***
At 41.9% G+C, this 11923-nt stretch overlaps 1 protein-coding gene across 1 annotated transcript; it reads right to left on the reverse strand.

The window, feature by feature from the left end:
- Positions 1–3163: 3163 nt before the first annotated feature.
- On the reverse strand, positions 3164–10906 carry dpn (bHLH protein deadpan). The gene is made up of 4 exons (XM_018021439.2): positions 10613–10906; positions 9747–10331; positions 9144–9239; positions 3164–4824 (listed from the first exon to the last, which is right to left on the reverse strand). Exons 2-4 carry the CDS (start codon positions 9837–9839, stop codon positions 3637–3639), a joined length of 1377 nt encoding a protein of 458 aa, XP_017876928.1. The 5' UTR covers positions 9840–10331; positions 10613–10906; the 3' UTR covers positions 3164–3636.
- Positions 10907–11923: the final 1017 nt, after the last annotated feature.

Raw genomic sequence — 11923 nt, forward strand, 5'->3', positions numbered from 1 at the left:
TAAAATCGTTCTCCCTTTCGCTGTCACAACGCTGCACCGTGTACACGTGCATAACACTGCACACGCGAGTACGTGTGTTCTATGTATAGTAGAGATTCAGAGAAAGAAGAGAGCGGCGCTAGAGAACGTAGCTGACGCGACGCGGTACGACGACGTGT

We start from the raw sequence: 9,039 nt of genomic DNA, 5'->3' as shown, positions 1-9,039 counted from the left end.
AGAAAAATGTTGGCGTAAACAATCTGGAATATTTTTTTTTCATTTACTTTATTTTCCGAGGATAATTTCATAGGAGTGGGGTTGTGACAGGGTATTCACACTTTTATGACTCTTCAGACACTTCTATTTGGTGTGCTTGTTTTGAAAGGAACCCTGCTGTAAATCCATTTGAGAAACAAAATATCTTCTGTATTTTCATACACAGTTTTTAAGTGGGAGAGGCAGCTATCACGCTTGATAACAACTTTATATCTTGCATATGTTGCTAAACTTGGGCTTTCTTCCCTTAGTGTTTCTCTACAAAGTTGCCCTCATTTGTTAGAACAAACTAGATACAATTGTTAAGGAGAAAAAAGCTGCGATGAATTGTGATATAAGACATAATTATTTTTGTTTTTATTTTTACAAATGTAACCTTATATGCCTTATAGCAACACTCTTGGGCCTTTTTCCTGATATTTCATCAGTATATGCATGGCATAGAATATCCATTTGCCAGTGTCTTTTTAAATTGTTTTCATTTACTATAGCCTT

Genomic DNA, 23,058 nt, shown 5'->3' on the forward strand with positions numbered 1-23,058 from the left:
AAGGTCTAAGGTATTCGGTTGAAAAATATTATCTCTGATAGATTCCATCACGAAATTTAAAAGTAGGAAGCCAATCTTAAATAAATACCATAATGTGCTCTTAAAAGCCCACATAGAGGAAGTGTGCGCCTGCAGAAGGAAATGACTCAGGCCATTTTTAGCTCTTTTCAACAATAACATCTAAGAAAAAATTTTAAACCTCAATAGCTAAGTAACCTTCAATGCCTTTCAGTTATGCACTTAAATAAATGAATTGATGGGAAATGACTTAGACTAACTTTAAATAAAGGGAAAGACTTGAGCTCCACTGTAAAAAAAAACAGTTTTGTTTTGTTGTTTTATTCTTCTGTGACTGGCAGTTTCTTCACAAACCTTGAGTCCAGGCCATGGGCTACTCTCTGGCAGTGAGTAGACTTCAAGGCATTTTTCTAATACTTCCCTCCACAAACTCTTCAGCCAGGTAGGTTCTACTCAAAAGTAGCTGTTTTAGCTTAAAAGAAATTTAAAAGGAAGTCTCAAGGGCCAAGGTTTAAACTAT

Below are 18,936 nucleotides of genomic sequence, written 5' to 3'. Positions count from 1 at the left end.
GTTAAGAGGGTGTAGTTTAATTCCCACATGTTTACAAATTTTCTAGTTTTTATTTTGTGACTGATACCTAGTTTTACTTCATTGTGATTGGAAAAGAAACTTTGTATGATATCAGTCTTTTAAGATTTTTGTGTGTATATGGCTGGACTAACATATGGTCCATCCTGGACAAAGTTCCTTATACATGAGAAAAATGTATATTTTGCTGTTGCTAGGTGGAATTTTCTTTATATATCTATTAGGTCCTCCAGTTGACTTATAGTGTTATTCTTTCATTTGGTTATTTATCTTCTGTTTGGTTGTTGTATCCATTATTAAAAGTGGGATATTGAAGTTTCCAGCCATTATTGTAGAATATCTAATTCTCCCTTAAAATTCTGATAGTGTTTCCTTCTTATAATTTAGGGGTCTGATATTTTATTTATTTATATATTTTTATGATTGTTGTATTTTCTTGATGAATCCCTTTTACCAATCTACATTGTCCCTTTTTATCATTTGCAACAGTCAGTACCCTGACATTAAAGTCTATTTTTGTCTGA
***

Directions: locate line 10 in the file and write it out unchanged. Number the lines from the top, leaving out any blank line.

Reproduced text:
Genomic DNA, 23,058 nt, shown 5'->3' on the forward strand with positions numbered 1-23,058 from the left: